Brain implants coated with nanotubes

U. MICHIGAN (US)—Newly developed brain implants that can more clearly record signals from surrounding neurons in rats may lead to more effective treatment of disorders such as Parkinson’s disease and paralysis.

The new brain implants developed at the University of Michigan are coated with nanotubes made of a biocompatible and electrically conductive polymer that has been shown to record neural signals better than conventional metal electrodes.

“Microelectrodes implanted in the brain are increasingly being used to treat neurological disorders,” says Mohammad Reza Abidian, a postdoctoral researcher in Michigan’s Neural Engineering Laboratory.

“Moreover, these electrodes enable neuroprosthetic devices, which hold the promise to return functionality to individuals with spinal cord injuries and neurodegenerative diseases. However, robust and reliable chronic application of neural electrodes remains a challenge.”

Neural electrodes must work for time periods ranging from hours to years. When the electrodes are implanted, the brain first reacts to the acute injury with an inflammatory response. Then the brain settles into a wound-healing, or chronic, response.

It’s during this secondary response that brain tissue starts to encapsulate the electrode, cutting it off from communication with surrounding neurons.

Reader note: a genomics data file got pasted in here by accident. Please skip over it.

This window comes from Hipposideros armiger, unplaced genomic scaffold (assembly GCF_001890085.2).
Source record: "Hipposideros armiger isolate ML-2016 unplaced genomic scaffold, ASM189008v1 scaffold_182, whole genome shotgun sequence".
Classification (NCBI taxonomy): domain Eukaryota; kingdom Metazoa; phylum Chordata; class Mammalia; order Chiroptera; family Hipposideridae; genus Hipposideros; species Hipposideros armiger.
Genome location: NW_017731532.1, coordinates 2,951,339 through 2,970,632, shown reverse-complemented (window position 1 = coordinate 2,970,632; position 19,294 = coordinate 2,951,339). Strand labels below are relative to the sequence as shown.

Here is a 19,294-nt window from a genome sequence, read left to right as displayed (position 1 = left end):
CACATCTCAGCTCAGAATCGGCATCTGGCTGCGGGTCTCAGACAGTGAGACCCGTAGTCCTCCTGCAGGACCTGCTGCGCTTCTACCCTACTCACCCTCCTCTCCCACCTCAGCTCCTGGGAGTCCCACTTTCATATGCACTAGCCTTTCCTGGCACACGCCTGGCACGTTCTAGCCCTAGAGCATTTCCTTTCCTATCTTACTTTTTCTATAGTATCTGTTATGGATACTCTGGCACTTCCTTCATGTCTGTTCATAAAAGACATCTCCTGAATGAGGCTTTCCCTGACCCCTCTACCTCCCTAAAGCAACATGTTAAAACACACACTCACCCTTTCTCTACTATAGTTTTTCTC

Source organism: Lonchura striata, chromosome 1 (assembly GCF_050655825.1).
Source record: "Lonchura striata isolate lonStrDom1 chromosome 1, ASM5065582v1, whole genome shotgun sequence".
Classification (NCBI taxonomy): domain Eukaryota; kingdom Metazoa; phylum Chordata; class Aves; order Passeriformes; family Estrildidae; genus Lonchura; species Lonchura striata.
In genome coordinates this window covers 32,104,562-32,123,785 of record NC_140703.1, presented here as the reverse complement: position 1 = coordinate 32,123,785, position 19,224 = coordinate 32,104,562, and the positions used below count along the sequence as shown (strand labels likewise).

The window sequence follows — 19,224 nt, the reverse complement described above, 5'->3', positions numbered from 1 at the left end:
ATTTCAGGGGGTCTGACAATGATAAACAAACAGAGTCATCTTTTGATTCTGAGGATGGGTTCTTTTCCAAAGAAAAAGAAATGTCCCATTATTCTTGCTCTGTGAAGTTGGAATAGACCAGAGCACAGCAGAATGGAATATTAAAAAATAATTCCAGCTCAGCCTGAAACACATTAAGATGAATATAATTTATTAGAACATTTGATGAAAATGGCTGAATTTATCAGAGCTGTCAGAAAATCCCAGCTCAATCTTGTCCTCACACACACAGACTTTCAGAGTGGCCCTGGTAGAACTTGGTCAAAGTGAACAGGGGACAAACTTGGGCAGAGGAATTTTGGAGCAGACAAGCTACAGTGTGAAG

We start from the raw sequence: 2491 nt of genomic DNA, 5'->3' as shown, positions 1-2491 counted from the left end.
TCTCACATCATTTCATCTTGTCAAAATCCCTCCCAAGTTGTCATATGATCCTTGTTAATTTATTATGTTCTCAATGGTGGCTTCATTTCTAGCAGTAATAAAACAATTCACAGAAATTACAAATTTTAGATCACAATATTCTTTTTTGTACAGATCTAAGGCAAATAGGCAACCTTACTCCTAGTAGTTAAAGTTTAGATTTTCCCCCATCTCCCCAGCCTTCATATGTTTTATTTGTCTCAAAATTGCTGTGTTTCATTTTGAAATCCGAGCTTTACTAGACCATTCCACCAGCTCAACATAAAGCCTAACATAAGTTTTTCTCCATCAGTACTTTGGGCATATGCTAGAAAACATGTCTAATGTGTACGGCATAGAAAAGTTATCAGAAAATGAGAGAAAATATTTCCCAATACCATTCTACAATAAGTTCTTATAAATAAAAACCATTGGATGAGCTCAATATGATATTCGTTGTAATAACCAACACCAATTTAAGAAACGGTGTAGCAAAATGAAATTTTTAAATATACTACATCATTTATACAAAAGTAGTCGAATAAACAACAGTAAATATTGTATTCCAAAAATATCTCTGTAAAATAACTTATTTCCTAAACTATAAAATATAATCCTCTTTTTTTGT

The researchers found that the nanotubes coated with the polymer known as PEDOT—poly(3,4-ethylenedioxythiophene)—enhanced high-quality unit activity (signal-to-noise ratio >4) about 30 percent more than the uncoated sites.

They also found—based on in vivo impedance data—PEDOT nanotubes might be used as a novel method for biosensing to indicate the transition between acute and chronic responses in brain tissue.

In the experiment, the researchers implanted two neural microelectrodes in the brains of three rats. PEDOT nanotubes were fabricated on the surface of every other recording site by using a nanofiber templating method. Over the course of seven weeks, researchers monitored the electrical impedance of the recording sites and measured the quality of recording signals.

PEDOT nanotubes in the coating enable the electrodes to operate with less electrical resistance than current metal electrode sites, which means they can communicate more clearly with individual neurons.

“Conducting polymers are biocompatible and have both electronic and ionic conductivity,” Abidian says. “Therefore, these materials are good candidates for biomedical applications such as neural interfaces, biosensors and drug delivery systems.”

In previous experiments, Abidian and his colleagues have shown that PEDOT nanotubes could carry with them drugs to prevent encapsulation.

“This study paves the way for smart recording electrodes that can deliver drugs to alleviate the immune response of encapsulation,” Abidian adds.

The results are featured in the cover article of the Oct. 5 issue of the journal Advanced Materials. The work is funded by the Army Research Office, Center for Neural Communication Technology, and National Institutes of Health.

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